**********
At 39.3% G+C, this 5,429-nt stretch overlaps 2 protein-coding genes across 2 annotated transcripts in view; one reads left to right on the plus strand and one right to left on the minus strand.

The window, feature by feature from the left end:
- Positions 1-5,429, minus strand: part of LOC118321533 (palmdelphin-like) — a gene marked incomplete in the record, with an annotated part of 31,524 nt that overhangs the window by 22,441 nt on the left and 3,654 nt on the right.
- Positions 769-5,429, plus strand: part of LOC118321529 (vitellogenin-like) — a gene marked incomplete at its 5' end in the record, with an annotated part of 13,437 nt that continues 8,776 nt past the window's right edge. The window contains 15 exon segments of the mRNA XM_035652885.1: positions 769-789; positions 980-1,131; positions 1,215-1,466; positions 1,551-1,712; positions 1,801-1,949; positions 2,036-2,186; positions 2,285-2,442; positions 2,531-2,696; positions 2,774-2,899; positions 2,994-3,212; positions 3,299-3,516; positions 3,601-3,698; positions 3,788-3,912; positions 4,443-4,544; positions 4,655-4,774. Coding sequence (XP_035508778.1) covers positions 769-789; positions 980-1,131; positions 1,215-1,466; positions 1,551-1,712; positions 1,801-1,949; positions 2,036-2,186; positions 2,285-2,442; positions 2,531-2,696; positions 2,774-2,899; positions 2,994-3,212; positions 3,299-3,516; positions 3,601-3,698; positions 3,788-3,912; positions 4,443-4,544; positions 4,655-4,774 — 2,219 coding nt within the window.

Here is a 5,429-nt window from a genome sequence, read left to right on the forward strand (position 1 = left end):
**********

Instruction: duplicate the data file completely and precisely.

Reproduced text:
At 39.3% G+C, this 5,429-nt stretch overlaps 2 protein-coding genes across 2 annotated transcripts in view; one reads left to right on the plus strand and one right to left on the minus strand.

The window, feature by feature from the left end:
- Positions 1-5,429, minus strand: part of LOC118321533 (palmdelphin-like) — a gene marked incomplete in the record, with an annotated part of 31,524 nt that overhangs the window by 22,441 nt on the left and 3,654 nt on the right.
- Positions 769-5,429, plus strand: part of LOC118321529 (vitellogenin-like) — a gene marked incomplete at its 5' end in the record, with an annotated part of 13,437 nt that continues 8,776 nt past the window's right edge. The window contains 15 exon segments of the mRNA XM_035652885.1: positions 769-789; positions 980-1,131; positions 1,215-1,466; positions 1,551-1,712; positions 1,801-1,949; positions 2,036-2,186; positions 2,285-2,442; positions 2,531-2,696; positions 2,774-2,899; positions 2,994-3,212; positions 3,299-3,516; positions 3,601-3,698; positions 3,788-3,912; positions 4,443-4,544; positions 4,655-4,774. Coding sequence (XP_035508778.1) covers positions 769-789; positions 980-1,131; positions 1,215-1,466; positions 1,551-1,712; positions 1,801-1,949; positions 2,036-2,186; positions 2,285-2,442; positions 2,531-2,696; positions 2,774-2,899; positions 2,994-3,212; positions 3,299-3,516; positions 3,601-3,698; positions 3,788-3,912; positions 4,443-4,544; positions 4,655-4,774 — 2,219 coding nt within the window.

Here is a 5,429-nt window from a genome sequence, read left to right on the forward strand (position 1 = left end):